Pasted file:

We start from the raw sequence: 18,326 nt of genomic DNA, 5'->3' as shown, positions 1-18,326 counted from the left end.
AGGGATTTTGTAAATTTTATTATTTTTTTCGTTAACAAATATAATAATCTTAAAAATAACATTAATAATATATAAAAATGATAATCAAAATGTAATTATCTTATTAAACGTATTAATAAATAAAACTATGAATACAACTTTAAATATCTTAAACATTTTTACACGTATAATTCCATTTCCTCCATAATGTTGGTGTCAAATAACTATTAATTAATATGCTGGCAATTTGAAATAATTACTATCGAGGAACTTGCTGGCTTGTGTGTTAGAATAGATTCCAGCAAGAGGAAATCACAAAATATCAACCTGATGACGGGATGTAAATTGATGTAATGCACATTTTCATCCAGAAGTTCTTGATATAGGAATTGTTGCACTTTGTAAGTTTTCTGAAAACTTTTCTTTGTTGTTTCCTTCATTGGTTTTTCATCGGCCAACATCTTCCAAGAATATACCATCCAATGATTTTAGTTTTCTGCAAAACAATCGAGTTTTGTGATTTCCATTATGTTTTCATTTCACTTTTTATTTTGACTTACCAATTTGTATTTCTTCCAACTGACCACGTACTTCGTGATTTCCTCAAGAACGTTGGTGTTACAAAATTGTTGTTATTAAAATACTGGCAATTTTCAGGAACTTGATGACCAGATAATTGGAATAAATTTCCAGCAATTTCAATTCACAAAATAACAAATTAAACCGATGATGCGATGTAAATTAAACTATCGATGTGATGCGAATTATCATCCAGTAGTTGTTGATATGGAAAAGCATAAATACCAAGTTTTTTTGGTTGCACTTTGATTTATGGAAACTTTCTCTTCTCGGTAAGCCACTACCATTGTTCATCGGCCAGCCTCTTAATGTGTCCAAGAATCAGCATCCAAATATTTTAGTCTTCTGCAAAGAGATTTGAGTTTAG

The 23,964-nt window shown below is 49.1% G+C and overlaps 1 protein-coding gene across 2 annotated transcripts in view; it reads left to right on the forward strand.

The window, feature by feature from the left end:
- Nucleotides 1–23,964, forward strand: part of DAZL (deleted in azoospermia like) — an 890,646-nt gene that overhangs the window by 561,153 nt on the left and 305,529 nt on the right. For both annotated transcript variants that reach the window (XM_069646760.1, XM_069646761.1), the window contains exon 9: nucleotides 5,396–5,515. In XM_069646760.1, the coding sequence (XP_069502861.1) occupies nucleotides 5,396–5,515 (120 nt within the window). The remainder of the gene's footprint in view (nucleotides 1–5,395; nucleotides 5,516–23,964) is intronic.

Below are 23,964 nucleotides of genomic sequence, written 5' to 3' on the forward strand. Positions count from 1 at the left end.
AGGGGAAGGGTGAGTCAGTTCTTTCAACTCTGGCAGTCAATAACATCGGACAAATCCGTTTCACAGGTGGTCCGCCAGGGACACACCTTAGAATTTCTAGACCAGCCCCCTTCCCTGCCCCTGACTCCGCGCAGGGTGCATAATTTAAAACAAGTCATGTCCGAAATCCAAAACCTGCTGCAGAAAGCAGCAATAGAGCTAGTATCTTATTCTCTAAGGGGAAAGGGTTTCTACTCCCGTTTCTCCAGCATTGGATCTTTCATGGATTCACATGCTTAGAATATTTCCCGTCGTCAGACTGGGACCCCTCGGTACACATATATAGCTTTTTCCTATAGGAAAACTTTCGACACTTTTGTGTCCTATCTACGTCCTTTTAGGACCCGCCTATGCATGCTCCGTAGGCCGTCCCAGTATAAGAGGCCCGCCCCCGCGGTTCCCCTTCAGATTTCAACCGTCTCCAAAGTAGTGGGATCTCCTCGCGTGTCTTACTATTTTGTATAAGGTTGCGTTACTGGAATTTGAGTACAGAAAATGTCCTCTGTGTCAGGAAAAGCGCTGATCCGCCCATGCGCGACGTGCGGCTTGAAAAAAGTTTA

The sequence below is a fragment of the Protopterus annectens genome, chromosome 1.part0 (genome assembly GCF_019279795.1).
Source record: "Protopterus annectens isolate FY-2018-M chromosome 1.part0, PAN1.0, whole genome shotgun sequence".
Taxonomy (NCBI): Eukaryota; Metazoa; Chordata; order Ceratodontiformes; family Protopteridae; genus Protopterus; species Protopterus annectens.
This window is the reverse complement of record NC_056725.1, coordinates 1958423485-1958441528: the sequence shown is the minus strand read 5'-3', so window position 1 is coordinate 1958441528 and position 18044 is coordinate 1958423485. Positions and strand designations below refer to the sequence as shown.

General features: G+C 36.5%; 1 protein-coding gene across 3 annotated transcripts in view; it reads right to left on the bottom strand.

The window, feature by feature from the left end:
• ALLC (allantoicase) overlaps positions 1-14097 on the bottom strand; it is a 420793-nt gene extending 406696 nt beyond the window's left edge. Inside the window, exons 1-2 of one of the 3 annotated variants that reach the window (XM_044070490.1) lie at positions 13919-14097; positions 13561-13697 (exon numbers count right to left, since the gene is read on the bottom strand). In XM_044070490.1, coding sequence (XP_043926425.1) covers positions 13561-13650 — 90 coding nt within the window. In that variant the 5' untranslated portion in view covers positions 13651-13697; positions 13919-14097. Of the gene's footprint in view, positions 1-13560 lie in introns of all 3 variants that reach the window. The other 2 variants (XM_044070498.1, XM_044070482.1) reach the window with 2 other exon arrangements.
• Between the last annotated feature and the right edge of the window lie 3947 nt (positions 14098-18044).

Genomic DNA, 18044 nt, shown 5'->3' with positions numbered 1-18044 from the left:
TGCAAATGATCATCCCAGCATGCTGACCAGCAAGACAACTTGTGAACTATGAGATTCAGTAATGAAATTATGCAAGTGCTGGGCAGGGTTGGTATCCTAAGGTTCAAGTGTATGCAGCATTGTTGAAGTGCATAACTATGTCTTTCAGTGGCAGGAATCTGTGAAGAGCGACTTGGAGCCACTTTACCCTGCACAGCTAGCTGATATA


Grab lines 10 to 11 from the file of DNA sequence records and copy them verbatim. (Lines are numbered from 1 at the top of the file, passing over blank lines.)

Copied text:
Taxonomy (NCBI): Eukaryota; Metazoa; Chordata; order Ceratodontiformes; family Protopteridae; genus Protopterus; species Protopterus annectens.
This window is the reverse complement of record NC_056725.1, coordinates 1958423485-1958441528: the sequence shown is the minus strand read 5'-3', so window position 1 is coordinate 1958441528 and position 18044 is coordinate 1958423485. Positions and strand designations below refer to the sequence as shown.